Homeowners can add an air of dignity and distinguishment to their home’s interior with American Empire Style furniture. Even subtler homages to this era of fine craftsmanship, such as marble table tops and gold leaf motifs, can augment contemporary styles of furniture and work well in modern, open-concept floor plans.
The American Foursquare style home was popular throughout the American Midwest between the 1890s and 1930s. As the name suggests, the design was essentially a box—or a square—with a hipped roof and little ornamentation. Much like the American Craftsman movement, the Foursquare was a departure from the ornate and inauthentic design elements of Victorian homes and other Revival architecture. Some architects might refer to this period of American residential architecture in the Midwest as the Transitional Period, but that is not to say that it isn’t without its merits or distinct style of its own.
For the most post, Foursquare homes all followed the same general floor plan with four square or slightly rectangular rooms on the main floor and a centralized staircase and bathroom on the second floor with three or four surrounding bedrooms. These homes had an attic space that was either one large room or two rooms and a basement that housed a furnace or boiler. The square design of the house and its rooms along with a second storey and attic space allowed homeowners in the “streetcar suburbs” to maximize the square footage of their smaller lots. Towards the end of the Foursquare era, mail-order homes—complete with pre-fabricated, pre-cut and numbered parts along with instructions for self-assembly—became popular.
Architect Frank Lloyd Wright experimented with the Foursquare design—the Robert M. Lamp House is a notable example of his efforts. To further maximize the interior square footage, Wright removed the dividing walls, thusly creating a precursor to the modern open floor plan.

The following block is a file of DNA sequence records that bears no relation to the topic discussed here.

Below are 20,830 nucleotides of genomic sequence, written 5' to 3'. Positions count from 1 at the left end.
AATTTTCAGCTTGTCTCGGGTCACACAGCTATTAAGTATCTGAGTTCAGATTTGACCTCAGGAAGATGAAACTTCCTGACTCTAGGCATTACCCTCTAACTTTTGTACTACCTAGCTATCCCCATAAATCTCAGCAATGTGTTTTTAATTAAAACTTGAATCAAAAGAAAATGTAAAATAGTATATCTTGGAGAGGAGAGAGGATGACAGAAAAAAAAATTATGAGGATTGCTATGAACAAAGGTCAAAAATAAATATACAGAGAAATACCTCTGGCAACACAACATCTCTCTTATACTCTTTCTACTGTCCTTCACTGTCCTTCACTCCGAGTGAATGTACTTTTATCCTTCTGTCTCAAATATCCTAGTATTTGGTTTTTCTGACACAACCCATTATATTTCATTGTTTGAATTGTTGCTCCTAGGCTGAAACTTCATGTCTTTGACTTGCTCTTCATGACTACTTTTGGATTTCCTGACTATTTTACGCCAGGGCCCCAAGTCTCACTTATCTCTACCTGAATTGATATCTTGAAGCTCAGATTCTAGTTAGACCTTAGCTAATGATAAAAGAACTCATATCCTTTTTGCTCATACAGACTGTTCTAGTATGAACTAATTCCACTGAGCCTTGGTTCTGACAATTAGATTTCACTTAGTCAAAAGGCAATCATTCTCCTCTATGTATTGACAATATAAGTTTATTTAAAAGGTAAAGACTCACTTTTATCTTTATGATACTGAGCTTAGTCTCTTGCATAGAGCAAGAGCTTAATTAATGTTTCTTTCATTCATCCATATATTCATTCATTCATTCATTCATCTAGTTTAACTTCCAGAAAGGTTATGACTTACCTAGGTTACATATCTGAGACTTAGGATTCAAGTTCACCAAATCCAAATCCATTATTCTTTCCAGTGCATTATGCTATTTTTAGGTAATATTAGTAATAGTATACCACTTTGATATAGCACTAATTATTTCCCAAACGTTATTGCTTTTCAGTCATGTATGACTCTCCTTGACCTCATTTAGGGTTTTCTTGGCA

Quite apart from its boxy shape, Foursquare architecture had other distinguishing characteristics including one to four-centred dormers, a wide staircase leading to a large front porch, arched entryways between interior rooms and, later on, open floor plans and fireplaces.
As contemporary custom home builders seek to move further away from the “cookie-cutter” house, they might overlook some of the benefits afforded by the economy of this American architectural phenomenon. Today, custom builders with limited lot sizes can borrow from the American Foursquare style of architecture without sacrificing originality. A wide front staircase with a centred dormer adds both balance and beauty to the exterior of a home while an attic surrounded by four dormers creates a bright living space.
We’ve only just scratched the surface of American architecture with these three distinct styles—nevertheless, we have the urge to don the red, white, and blue. The next instalment in this blog series will take us from the Antebellum South to Ancient Egypt. In the meantime, check out our blog for more great architecture and design ideas.